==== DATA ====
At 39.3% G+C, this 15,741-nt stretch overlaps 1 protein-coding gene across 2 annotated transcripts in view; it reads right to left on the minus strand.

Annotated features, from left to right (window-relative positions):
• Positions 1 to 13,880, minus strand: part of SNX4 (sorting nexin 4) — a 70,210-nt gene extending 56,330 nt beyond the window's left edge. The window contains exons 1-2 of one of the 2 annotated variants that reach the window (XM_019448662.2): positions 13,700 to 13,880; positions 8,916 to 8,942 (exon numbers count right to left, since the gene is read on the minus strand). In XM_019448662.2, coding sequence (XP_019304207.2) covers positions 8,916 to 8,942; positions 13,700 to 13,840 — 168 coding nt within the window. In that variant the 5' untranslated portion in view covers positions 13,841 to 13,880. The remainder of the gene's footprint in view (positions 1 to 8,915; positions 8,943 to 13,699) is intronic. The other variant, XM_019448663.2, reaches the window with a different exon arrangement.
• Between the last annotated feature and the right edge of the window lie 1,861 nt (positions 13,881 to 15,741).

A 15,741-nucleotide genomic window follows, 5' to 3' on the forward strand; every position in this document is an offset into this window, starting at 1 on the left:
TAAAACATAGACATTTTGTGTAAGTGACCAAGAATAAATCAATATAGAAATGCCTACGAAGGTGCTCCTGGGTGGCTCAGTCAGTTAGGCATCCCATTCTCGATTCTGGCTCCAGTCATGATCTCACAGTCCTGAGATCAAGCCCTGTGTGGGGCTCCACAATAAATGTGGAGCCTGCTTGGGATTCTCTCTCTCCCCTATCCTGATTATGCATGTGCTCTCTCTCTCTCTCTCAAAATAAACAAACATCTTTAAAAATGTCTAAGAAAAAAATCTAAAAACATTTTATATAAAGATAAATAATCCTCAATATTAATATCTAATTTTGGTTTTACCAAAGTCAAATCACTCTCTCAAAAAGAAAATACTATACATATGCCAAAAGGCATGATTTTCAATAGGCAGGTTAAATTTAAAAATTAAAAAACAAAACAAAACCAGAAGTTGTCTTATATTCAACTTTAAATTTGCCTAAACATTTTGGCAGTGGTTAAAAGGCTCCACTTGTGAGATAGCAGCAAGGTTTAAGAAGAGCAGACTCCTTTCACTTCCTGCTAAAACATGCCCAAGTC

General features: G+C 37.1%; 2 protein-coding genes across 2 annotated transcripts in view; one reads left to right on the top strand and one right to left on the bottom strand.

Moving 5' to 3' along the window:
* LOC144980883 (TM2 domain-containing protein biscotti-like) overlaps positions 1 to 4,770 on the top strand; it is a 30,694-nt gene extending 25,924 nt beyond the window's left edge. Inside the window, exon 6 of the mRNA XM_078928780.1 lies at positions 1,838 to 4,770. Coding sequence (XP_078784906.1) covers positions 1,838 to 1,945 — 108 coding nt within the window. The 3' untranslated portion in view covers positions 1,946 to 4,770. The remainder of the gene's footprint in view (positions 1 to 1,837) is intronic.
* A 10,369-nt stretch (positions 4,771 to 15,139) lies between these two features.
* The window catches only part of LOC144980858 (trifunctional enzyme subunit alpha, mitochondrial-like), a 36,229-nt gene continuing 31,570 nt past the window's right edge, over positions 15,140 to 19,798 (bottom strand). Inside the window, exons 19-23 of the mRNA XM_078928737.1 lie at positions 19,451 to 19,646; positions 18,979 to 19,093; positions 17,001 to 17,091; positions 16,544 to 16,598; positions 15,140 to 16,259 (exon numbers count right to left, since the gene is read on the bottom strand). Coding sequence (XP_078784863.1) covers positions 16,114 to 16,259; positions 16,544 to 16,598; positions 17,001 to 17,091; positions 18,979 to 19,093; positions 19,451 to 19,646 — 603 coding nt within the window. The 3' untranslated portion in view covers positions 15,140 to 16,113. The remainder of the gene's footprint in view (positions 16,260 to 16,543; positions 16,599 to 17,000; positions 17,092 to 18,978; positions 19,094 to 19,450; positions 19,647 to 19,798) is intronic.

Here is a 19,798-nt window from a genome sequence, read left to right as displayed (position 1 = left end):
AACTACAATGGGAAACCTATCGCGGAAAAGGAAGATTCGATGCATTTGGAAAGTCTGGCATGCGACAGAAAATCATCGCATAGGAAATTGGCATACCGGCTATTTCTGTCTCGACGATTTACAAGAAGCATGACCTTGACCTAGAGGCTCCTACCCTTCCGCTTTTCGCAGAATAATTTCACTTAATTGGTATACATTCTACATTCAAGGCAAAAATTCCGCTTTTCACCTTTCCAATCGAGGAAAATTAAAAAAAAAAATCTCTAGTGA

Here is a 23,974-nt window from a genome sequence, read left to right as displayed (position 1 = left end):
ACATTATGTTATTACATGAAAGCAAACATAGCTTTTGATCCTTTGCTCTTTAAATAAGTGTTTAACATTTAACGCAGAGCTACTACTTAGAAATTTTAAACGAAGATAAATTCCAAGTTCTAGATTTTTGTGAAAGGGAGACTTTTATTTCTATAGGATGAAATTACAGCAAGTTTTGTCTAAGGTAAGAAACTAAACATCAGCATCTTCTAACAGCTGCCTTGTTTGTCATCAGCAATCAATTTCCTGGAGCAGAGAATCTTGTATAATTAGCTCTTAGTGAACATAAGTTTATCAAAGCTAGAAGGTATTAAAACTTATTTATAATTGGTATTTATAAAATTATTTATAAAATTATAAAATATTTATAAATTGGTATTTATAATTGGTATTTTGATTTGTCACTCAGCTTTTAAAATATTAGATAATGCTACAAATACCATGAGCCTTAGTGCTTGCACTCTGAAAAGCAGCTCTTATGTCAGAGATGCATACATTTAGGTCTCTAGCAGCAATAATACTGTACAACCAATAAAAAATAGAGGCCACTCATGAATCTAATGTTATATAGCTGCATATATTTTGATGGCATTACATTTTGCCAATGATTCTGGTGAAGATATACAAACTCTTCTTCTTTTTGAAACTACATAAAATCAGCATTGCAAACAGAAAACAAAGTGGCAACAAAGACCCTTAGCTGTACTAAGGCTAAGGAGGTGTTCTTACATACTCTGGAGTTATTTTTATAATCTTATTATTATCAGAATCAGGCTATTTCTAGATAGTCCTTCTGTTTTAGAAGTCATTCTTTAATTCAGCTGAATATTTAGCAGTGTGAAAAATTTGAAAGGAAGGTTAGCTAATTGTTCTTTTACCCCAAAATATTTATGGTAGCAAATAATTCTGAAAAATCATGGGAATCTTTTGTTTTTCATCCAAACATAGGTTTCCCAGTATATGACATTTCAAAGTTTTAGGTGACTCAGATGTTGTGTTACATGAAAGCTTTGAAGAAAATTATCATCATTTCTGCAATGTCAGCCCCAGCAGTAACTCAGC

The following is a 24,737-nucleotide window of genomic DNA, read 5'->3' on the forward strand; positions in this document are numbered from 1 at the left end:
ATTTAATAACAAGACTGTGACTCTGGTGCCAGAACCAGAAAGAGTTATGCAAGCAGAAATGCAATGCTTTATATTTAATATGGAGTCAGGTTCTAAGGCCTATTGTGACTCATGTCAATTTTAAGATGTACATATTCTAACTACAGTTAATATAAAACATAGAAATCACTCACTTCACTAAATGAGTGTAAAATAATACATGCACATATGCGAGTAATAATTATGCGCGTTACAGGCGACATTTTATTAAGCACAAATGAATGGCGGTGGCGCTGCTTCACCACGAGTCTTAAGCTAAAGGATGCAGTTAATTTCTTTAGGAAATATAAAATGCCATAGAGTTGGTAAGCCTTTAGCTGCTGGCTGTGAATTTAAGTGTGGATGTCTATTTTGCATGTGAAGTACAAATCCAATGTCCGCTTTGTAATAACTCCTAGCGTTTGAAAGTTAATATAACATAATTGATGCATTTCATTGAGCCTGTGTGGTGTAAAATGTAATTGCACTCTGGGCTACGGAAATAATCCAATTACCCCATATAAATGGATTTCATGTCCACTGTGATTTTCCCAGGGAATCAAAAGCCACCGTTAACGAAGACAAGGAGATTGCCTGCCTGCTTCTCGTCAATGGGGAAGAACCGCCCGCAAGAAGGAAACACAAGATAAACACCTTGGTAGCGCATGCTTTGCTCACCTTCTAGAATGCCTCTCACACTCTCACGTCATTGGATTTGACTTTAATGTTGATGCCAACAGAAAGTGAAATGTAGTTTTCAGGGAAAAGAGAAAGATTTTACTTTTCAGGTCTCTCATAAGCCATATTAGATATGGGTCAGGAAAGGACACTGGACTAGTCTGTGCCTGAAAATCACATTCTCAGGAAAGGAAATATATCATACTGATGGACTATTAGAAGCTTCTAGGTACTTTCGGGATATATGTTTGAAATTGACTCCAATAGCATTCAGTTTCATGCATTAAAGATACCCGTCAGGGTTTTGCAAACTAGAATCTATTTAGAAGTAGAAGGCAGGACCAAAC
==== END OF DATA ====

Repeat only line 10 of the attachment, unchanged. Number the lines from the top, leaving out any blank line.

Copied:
* A 10,369-nt stretch (positions 4,771 to 15,139) lies between these two features.